Bruce Poon Tip
Gap Adventures founder Bruce Poon Tip (Attit Patel)

The Journeyman

Gap Adventures founder Bruce Poon Tip

Bruce Poon Tip
Attit Patel

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In 1990, Bruce Poon Tip founded Gap Adventures in Toronto with two credit cards and a dream to “bridge the gap between backpacking and mainstream travel.” Twenty-one years later, with an annual $150 million in revenue, Gap is the largest adventure-travel company in the world, operating in more than 100 countries, taking 100,000 customers on the road each year, and boasting the highest repeat-customer rates in the business. During the recent recession, Poon Tip, 44, managed to grow his company 42 percent—a fact that has many struggling competitors scratching their heads.

KEYES: You’re selling the idea of adventure, but isn’t adventure the opposite of group travel?
POON TIP: There’s an element of security that comes with traveling in a group, but I don’t think adventure travel has anything to do with the number of people you’re traveling with.

Even if the itinerary is planned out for you?
I guess it’s how you define adventure. I think 90 percent of our trips are adventurous by destination, meaning that being in Mongolia is adventurous whether you’re with a group, by yourself, or with a conference. Adventure is such a commodified word these days. I was out swimming the other day and there was an “adventure pool” for kids. I looked at it and thought, Well, how are they promoting it as adventure? It had special toys and things for children. For a kid, that was adventurous, because they’re swimming in a different pool away from parents.

You built the brand on controlling the customer experience but now guide more than 100,000 travelers a year. How big is too big for you?
I think we’re many years away from having that kind of problem. Right now we’re still a niche company, we’re still a niche market.

Still, 100,000 is a lot of people.
Seriously, think about this. A “sun travel” company here in Toronto that might take people down to Jamaica could carry 600,000 passengers in a year, and they wouldn’t even be the largest in Canada. We still don’t register in the mainstream tourism numbers of a tourist board when you look at China or Thailand or some of the other big destinations.

What do you think of the voluntourism trend? Those kinds of trips seem to be booming.
Voluntourism is a bit like a Wild West shoot-’em-up right now. There are a lot of bad companies doing a terrible job. It takes work to manage volunteers, and it has given a bad rep to the volun­tour concept. To coordi­nate a team of people who want to paint a school or build a well—the management involved in unskilled labor is massive. ­Everyone who arrives has a different idea of how much they want to do. They have good intentions when they sign up: “We’re going to build stoves or wells in Cambodia.” But when you get there, are you ­really prepared to get up at four in the morning and work ten-hour days? No, actually. With the change in the world right now, people have a need to give, and that’s a great thing, but that doesn’t necessarily mean they want to bust their asses for two weeks.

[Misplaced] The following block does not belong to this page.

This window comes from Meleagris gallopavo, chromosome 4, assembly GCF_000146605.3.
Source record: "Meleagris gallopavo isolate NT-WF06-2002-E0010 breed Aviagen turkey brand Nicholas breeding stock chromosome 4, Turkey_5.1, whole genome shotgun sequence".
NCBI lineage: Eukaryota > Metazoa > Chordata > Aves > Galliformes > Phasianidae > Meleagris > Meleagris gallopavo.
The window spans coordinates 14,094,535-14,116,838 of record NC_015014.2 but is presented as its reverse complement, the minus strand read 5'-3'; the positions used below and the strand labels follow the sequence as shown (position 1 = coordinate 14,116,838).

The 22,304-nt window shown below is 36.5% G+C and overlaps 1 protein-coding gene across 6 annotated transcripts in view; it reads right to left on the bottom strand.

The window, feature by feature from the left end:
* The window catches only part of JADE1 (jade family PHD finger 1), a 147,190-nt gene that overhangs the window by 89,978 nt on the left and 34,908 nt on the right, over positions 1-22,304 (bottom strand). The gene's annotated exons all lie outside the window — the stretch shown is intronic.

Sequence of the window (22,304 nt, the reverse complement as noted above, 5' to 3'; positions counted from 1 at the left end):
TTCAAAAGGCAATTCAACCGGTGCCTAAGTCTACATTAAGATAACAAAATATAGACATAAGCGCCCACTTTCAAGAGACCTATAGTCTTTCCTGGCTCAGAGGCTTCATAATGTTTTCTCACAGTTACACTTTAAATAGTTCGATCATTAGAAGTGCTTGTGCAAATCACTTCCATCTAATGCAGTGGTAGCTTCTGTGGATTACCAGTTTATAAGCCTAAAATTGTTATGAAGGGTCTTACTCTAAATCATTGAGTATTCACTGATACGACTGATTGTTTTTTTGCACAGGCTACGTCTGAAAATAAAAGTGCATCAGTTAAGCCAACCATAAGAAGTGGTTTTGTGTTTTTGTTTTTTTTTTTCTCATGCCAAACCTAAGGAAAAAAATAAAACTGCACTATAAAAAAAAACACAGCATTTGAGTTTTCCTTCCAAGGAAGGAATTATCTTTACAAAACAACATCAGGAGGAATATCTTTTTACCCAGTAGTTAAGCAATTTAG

Yet you’re known for your role as a pioneer in this trend.
We’ve stayed in our comfort zone, which is having short elements of volunteering within a holiday program. We were the first company that said, ultimately, the motivation of the customer is the holiday. With our trips now, we’re planning a lot of our groups around what we call random acts of Gapness, where groups spontaneously do something. Just yesterday a group went out and bought rice for a village in Guatemala. But our groups decide and we facilitate. That’s the element of giving that makes people feel good—they’ve actually had an impact, and it’s not necessarily overengineered.

What other travel trends are you seeing?
People today are so connected—wired up with phones and laptops and social media—so they’re more into remote spaces where they can be disconnected [while on vacation]. Five years ago, people liked the hustle and bustle of markets: they liked Egypt, Moroccan shopping markets. Now we’re seeing people wanting to go to Tibet and more remote areas to disconnect.

Are you also seeing the opposite of that? Travelers constantly tweeting about their trips?
Oh yeah. People used to book a trip with us and they’d shut off and have a vacation, right? But there’s a group of people now who come very wired up. When they arrive in any town, they whip out their GPS. We constantly hear from people who say, “We went here, but I read about this, and maybe this would have been better.” You decide to go on a rickshaw trip in Hanoi, but someone says, “I heard you can do it by Segway. I just found an app for Hanoi Segway tours.”

You were also an early adopter on Twitter. How has it changed your relationship with your customers?
Twitter for us is far more of an internal tool. We have more than 1,000 employees on Twitter around the world, and we all link to each other and communicate with each other through that. It’s part of how we remain connected, because we want our people to feel that they’re part of a community. I just got a live photo of one of my managers eating in Italy. He’s in Sicily, he’s having a typical Italian lunch. In response, someone e-mailed a shot of a greasy burger in New York.

Isn’t it one of the unspoken rules of Twitter not to share what you had for lunch?
You’d better tell that to my people.

From Outside Magazine, Jul 2011 Lead Photo: Attit Patel